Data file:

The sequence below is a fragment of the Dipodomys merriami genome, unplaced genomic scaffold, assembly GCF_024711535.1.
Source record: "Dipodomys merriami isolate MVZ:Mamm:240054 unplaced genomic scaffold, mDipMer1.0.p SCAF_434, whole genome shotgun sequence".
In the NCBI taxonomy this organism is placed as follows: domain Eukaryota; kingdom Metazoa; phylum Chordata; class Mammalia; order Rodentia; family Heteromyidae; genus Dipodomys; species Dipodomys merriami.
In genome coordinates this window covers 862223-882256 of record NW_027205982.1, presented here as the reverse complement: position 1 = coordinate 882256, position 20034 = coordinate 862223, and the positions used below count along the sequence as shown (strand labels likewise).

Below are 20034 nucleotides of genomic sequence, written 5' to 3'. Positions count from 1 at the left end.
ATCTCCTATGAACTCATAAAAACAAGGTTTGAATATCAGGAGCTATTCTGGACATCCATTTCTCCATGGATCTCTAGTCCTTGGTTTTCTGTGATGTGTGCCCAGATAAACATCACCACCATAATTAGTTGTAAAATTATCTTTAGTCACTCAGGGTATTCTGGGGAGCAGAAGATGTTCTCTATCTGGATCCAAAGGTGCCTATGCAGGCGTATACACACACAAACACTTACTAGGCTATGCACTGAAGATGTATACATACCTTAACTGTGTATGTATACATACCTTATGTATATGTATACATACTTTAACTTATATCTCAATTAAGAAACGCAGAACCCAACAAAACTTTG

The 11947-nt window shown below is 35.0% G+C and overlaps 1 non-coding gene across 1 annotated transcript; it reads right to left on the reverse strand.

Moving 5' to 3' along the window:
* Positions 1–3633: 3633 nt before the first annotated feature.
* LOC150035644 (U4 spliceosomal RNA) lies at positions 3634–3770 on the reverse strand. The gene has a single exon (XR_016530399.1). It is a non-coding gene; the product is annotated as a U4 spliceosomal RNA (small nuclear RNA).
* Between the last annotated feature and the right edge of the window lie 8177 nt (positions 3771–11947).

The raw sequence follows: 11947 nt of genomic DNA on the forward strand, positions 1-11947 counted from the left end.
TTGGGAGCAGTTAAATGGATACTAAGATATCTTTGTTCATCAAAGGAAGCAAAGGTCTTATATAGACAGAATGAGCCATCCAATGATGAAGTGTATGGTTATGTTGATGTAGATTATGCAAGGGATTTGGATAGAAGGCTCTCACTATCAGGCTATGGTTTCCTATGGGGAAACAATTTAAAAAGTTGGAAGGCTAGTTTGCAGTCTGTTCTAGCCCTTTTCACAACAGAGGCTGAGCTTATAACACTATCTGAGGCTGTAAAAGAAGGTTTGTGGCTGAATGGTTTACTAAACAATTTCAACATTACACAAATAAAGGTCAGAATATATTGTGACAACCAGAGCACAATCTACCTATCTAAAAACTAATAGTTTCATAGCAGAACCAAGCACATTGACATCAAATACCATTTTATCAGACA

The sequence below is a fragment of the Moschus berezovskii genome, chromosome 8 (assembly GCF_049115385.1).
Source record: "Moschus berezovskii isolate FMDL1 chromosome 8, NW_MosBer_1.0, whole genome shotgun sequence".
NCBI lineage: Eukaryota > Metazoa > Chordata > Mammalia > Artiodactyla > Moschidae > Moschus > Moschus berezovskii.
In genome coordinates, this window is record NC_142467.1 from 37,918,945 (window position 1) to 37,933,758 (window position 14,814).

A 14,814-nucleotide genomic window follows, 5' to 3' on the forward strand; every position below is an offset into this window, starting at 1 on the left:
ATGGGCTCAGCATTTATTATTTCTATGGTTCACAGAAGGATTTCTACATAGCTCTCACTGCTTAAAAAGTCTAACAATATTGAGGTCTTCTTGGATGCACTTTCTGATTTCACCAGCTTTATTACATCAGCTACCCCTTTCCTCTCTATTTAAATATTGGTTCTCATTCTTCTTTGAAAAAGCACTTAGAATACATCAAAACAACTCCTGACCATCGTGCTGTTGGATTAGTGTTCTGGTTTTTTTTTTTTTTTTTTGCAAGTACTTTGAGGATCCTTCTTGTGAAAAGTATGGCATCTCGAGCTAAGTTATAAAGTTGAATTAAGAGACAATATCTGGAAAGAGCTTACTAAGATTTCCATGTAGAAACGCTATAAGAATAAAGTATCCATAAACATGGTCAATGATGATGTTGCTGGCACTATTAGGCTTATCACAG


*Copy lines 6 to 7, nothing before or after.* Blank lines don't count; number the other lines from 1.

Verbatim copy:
ATCTCCTATGAACTCATAAAAACAAGGTTTGAATATCAGGAGCTATTCTGGACATCCATTTCTCCATGGATCTCTAGTCCTTGGTTTTCTGTGATGTGTGCCCAGATAAACATCACCACCATAATTAGTTGTAAAATTATCTTTAGTCACTCAGGGTATTCTGGGGAGCAGAAGATGTTCTCTATCTGGATCCAAAGGTGCCTATGCAGGCGTATACACACACAAACACTTACTAGGCTATGCACTGAAGATGTATACATACCTTAACTGTGTATGTATACATACCTTATGTATATGTATACATACTTTAACTTATATCTCAATTAAGAAACGCAGAACCCAACAAAACTTTG

The 11947-nt window shown below is 35.0% G+C and overlaps 1 non-coding gene across 1 annotated transcript; it reads right to left on the reverse strand.